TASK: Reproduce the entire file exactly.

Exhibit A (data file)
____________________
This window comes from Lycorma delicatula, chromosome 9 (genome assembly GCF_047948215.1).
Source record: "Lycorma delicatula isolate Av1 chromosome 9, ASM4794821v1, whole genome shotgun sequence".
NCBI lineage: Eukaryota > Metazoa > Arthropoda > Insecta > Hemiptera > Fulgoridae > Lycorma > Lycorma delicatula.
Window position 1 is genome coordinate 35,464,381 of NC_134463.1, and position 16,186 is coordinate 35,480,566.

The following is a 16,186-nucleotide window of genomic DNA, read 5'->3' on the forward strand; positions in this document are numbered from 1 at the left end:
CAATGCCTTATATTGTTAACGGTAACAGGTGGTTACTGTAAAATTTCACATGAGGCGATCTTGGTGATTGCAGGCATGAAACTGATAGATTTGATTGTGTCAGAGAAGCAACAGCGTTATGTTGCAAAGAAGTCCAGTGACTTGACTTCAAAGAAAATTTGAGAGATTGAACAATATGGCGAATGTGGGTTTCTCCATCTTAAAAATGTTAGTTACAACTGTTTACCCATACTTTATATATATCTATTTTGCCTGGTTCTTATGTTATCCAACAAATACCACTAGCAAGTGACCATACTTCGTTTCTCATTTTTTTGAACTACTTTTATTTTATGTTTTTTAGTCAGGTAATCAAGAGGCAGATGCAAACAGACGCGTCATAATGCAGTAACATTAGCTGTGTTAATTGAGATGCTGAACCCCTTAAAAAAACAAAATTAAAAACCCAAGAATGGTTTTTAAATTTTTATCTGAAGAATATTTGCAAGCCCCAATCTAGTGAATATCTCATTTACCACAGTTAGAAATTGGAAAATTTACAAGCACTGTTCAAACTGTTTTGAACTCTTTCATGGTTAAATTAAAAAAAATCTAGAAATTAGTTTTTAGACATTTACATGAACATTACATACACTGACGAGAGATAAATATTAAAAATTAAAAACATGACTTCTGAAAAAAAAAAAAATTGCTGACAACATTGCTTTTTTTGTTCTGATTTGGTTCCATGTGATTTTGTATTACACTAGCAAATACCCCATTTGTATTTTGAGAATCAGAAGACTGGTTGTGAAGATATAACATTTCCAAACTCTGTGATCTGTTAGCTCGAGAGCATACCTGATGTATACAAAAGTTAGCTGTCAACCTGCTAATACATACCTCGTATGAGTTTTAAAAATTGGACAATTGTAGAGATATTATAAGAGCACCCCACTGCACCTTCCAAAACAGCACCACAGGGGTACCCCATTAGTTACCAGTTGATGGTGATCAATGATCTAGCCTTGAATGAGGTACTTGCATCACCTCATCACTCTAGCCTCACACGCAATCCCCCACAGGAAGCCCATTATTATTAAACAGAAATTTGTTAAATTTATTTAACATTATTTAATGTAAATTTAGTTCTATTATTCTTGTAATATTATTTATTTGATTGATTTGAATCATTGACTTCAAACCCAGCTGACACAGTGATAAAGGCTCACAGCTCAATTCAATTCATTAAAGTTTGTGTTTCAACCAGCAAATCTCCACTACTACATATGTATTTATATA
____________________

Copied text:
This window comes from Lycorma delicatula, chromosome 9 (genome assembly GCF_047948215.1).
Source record: "Lycorma delicatula isolate Av1 chromosome 9, ASM4794821v1, whole genome shotgun sequence".
NCBI lineage: Eukaryota > Metazoa > Arthropoda > Insecta > Hemiptera > Fulgoridae > Lycorma > Lycorma delicatula.
Window position 1 is genome coordinate 35,464,381 of NC_134463.1, and position 16,186 is coordinate 35,480,566.

The following is a 16,186-nucleotide window of genomic DNA, read 5'->3' on the forward strand; positions in this document are numbered from 1 at the left end:
CAATGCCTTATATTGTTAACGGTAACAGGTGGTTACTGTAAAATTTCACATGAGGCGATCTTGGTGATTGCAGGCATGAAACTGATAGATTTGATTGTGTCAGAGAAGCAACAGCGTTATGTTGCAAAGAAGTCCAGTGACTTGACTTCAAAGAAAATTTGAGAGATTGAACAATATGGCGAATGTGGGTTTCTCCATCTTAAAAATGTTAGTTACAACTGTTTACCCATACTTTATATATATCTATTTTGCCTGGTTCTTATGTTATCCAACAAATACCACTAGCAAGTGACCATACTTCGTTTCTCATTTTTTTGAACTACTTTTATTTTATGTTTTTTAGTCAGGTAATCAAGAGGCAGATGCAAACAGACGCGTCATAATGCAGTAACATTAGCTGTGTTAATTGAGATGCTGAACCCCTTAAAAAAACAAAATTAAAAACCCAAGAATGGTTTTTAAATTTTTATCTGAAGAATATTTGCAAGCCCCAATCTAGTGAATATCTCATTTACCACAGTTAGAAATTGGAAAATTTACAAGCACTGTTCAAACTGTTTTGAACTCTTTCATGGTTAAATTAAAAAAAATCTAGAAATTAGTTTTTAGACATTTACATGAACATTACATACACTGACGAGAGATAAATATTAAAAATTAAAAACATGACTTCTGAAAAAAAAAAAAATTGCTGACAACATTGCTTTTTTTGTTCTGATTTGGTTCCATGTGATTTTGTATTACACTAGCAAATACCCCATTTGTATTTTGAGAATCAGAAGACTGGTTGTGAAGATATAACATTTCCAAACTCTGTGATCTGTTAGCTCGAGAGCATACCTGATGTATACAAAAGTTAGCTGTCAACCTGCTAATACATACCTCGTATGAGTTTTAAAAATTGGACAATTGTAGAGATATTATAAGAGCACCCCACTGCACCTTCCAAAACAGCACCACAGGGGTACCCCATTAGTTACCAGTTGATGGTGATCAATGATCTAGCCTTGAATGAGGTACTTGCATCACCTCATCACTCTAGCCTCACACGCAATCCCCCACAGGAAGCCCATTATTATTAAACAGAAATTTGTTAAATTTATTTAACATTATTTAATGTAAATTTAGTTCTATTATTCTTGTAATATTATTTATTTGATTGATTTGAATCATTGACTTCAAACCCAGCTGACACAGTGATAAAGGCTCACAGCTCAATTCAATTCATTAAAGTTTGTGTTTCAACCAGCAAATCTCCACTACTACATATGTATTTATATA